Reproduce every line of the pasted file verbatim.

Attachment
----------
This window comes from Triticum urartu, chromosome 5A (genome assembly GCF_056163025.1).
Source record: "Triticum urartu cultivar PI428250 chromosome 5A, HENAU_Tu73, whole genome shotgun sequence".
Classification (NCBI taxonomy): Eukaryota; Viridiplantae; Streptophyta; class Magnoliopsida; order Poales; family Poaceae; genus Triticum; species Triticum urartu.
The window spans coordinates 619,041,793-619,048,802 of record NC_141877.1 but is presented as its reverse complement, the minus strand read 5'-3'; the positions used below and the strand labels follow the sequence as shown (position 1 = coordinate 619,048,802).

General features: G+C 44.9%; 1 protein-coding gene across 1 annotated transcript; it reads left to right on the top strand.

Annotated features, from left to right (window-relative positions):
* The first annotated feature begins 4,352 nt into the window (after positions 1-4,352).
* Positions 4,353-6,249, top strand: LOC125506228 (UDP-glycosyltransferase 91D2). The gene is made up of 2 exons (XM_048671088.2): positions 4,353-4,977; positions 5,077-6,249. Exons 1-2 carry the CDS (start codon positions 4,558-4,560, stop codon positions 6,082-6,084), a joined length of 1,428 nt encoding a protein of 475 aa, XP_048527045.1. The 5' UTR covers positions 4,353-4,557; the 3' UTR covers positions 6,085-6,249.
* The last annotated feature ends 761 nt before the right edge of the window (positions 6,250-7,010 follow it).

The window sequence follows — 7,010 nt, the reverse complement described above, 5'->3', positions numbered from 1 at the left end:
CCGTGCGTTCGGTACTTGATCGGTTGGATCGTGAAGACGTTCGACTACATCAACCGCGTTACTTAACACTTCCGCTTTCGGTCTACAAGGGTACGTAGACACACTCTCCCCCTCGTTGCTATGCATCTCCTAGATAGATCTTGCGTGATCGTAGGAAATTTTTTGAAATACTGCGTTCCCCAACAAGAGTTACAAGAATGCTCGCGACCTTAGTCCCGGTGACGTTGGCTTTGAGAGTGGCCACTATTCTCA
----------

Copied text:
This window comes from Triticum urartu, chromosome 5A (genome assembly GCF_056163025.1).
Source record: "Triticum urartu cultivar PI428250 chromosome 5A, HENAU_Tu73, whole genome shotgun sequence".
Classification (NCBI taxonomy): Eukaryota; Viridiplantae; Streptophyta; class Magnoliopsida; order Poales; family Poaceae; genus Triticum; species Triticum urartu.
The window spans coordinates 619,041,793-619,048,802 of record NC_141877.1 but is presented as its reverse complement, the minus strand read 5'-3'; the positions used below and the strand labels follow the sequence as shown (position 1 = coordinate 619,048,802).

General features: G+C 44.9%; 1 protein-coding gene across 1 annotated transcript; it reads left to right on the top strand.

Annotated features, from left to right (window-relative positions):
* The first annotated feature begins 4,352 nt into the window (after positions 1-4,352).
* Positions 4,353-6,249, top strand: LOC125506228 (UDP-glycosyltransferase 91D2). The gene is made up of 2 exons (XM_048671088.2): positions 4,353-4,977; positions 5,077-6,249. Exons 1-2 carry the CDS (start codon positions 4,558-4,560, stop codon positions 6,082-6,084), a joined length of 1,428 nt encoding a protein of 475 aa, XP_048527045.1. The 5' UTR covers positions 4,353-4,557; the 3' UTR covers positions 6,085-6,249.
* The last annotated feature ends 761 nt before the right edge of the window (positions 6,250-7,010 follow it).

The window sequence follows — 7,010 nt, the reverse complement described above, 5'->3', positions numbered from 1 at the left end:
CCGTGCGTTCGGTACTTGATCGGTTGGATCGTGAAGACGTTCGACTACATCAACCGCGTTACTTAACACTTCCGCTTTCGGTCTACAAGGGTACGTAGACACACTCTCCCCCTCGTTGCTATGCATCTCCTAGATAGATCTTGCGTGATCGTAGGAAATTTTTTGAAATACTGCGTTCCCCAACAAGAGTTACAAGAATGCTCGCGACCTTAGTCCCGGTGACGTTGGCTTTGAGAGTGGCCACTATTCTCA